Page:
Even the most careful chosen food may contain surprises.
To defend against infectious microbes, viruses or other potential hazards that find their way to the intestines, a dedicated contingent of immune cells keeps watch within the thin layer of tissue that divides the contents of the gut from the body itself. New research at Rockefeller University sheds light on the development of a unique class of immune cells known as intraepithelial lymphocytes (IELs) that reside in this critical interface. The findings, published August 21 in Immunity
, may help lead to new insights on inflammatory diseases of the gut, including Inflammatory Bowel Disorder and celiac disease, as well as cancer.
"IELs can originate directly from an organ known as the thymus, or they are induced from other, fully mature lymphocytes. Our research has uncovered the pathway necessary for the generation of both so-called natural and induced IELs," says study author Daniel Mucida, assistant professor and head of the Laboratory of Mucosal Immunology. "The discovery of this pathway makes it possible to explore exactly how the IELs protect the gut, which no one has so far been able to address in a conclusive way." IELs police the single-cell layer of intestinal epithelium, a fine boundary that spans as much as 400 square meters and allows nutrients in and wastes out. Nearly all IELs belong to a group of lymphocytes (themselves a type of white blood cell) known as T cells, produced by the thymus, an organ below the breastbone.
IELs are made one of two ways. "Natural" IELs require no additional activation after they are produced by the thymus. "Induced" IELs, meanwhile, are produced when two types of mature T cells, CD4 and CD8 cells, acquire new traits and move into the gut epithelium, becoming IELs. During an immune response, CD4 cells send out signals to other immune cells, earning them the name helper T cells. In research published last year, Mucida and his colleagues uncovered how CD4 cells lose much of their helper function, and take on characteristics more commonly associated with CD8 cells and IELs, which are less likely to promote inflammation.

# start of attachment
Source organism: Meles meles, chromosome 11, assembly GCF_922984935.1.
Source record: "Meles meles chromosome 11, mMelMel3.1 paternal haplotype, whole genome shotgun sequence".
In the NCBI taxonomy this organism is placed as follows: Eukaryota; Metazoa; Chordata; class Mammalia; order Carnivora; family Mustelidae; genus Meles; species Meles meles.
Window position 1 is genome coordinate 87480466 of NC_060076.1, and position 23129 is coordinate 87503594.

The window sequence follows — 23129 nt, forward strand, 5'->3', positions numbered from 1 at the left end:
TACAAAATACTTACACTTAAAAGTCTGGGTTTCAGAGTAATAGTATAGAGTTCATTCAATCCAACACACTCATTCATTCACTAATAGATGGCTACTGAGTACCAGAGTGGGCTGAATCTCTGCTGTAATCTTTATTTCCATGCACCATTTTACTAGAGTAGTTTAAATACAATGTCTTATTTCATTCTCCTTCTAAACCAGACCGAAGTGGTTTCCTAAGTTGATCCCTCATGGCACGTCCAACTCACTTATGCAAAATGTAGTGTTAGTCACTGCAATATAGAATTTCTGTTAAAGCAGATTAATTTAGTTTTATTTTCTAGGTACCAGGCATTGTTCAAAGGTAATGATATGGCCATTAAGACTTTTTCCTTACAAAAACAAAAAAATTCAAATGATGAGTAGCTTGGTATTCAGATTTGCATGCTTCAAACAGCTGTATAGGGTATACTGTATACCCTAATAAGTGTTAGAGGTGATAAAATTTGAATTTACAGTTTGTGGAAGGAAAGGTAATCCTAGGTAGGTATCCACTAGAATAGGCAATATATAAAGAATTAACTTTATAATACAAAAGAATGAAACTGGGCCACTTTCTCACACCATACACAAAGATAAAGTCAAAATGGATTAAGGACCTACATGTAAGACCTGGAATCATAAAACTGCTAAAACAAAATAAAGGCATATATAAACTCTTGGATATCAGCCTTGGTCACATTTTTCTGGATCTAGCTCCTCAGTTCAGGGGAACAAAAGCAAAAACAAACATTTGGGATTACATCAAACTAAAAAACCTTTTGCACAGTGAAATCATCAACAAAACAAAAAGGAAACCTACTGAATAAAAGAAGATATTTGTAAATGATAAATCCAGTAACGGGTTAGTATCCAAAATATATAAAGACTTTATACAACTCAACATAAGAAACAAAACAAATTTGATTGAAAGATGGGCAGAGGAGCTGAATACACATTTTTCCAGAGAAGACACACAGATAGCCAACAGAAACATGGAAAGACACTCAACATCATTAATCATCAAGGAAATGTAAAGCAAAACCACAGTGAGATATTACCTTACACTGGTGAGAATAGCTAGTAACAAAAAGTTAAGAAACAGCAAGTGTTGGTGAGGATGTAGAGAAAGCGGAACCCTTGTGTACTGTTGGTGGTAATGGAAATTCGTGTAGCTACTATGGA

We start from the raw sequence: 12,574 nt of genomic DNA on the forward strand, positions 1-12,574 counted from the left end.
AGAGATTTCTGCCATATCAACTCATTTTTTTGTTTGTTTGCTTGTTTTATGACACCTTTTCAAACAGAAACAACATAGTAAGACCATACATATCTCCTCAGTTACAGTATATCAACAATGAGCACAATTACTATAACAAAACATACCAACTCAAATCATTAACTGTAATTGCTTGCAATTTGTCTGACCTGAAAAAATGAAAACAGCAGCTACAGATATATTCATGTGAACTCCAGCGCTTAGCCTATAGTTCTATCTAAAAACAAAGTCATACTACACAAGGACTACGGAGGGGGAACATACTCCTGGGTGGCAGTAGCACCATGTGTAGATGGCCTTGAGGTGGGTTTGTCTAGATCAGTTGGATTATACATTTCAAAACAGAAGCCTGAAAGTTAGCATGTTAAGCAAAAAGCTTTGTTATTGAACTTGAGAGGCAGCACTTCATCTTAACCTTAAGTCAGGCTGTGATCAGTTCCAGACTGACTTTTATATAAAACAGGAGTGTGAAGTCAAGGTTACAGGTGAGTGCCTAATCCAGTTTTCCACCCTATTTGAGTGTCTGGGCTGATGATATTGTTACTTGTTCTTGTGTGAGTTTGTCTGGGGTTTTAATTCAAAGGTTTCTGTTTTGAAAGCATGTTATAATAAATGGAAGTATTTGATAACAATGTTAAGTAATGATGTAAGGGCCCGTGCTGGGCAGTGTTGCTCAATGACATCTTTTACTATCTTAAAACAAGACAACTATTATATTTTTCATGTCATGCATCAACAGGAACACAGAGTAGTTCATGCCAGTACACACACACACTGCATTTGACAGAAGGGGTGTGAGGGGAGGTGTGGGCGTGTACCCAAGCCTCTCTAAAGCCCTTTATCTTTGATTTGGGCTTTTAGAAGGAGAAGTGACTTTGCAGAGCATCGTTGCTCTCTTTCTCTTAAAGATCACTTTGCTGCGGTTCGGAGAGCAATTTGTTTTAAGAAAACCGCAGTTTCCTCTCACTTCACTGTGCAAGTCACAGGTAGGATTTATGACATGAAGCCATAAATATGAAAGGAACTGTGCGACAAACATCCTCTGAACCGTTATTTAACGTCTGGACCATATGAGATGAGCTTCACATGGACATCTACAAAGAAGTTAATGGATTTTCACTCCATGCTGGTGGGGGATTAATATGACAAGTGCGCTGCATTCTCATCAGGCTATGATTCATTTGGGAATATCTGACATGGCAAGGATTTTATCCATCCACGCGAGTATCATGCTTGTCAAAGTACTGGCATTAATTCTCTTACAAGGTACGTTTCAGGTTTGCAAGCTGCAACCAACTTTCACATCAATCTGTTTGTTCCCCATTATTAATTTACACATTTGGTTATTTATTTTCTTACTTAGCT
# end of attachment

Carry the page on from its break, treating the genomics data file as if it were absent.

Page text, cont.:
The new research took a closer look at this pathway, which the team had since determined leads to all IELs, natural and induced. They focused on two proteins, T-bet and Runx3, transcription factors that regulate the expression of genes. Both T-bet and Runx3 occur in high levels in IELs, and were already known to play a role in the development and function of T cells. "Using genetically modified mice, along with other techniques, we determined the hierarchy between these two transcription factors: T-bet induces the expression of Runx3," says Bernardo Reis, a postdoc and first author of the study. "By exposing mature T cells from the blood to conditions like those in the gut, we found the gut environment itself may trigger this interplay and lead to the induction of IELs."
While these IELs, and the pathway leading to them, are crucial to intestinal health, they can sometimes malfunction and contribute to disease. For example, an unbalanced IEL response to gluten may lead to celiac disease, and reduced IEL function can also leave the intestine more vulnerable to infection. "Now that we understand the IEL pathway and the genes involved, we can design studies that explore in more detail both IELs physiological, protective function and their detrimental side," Mucida says.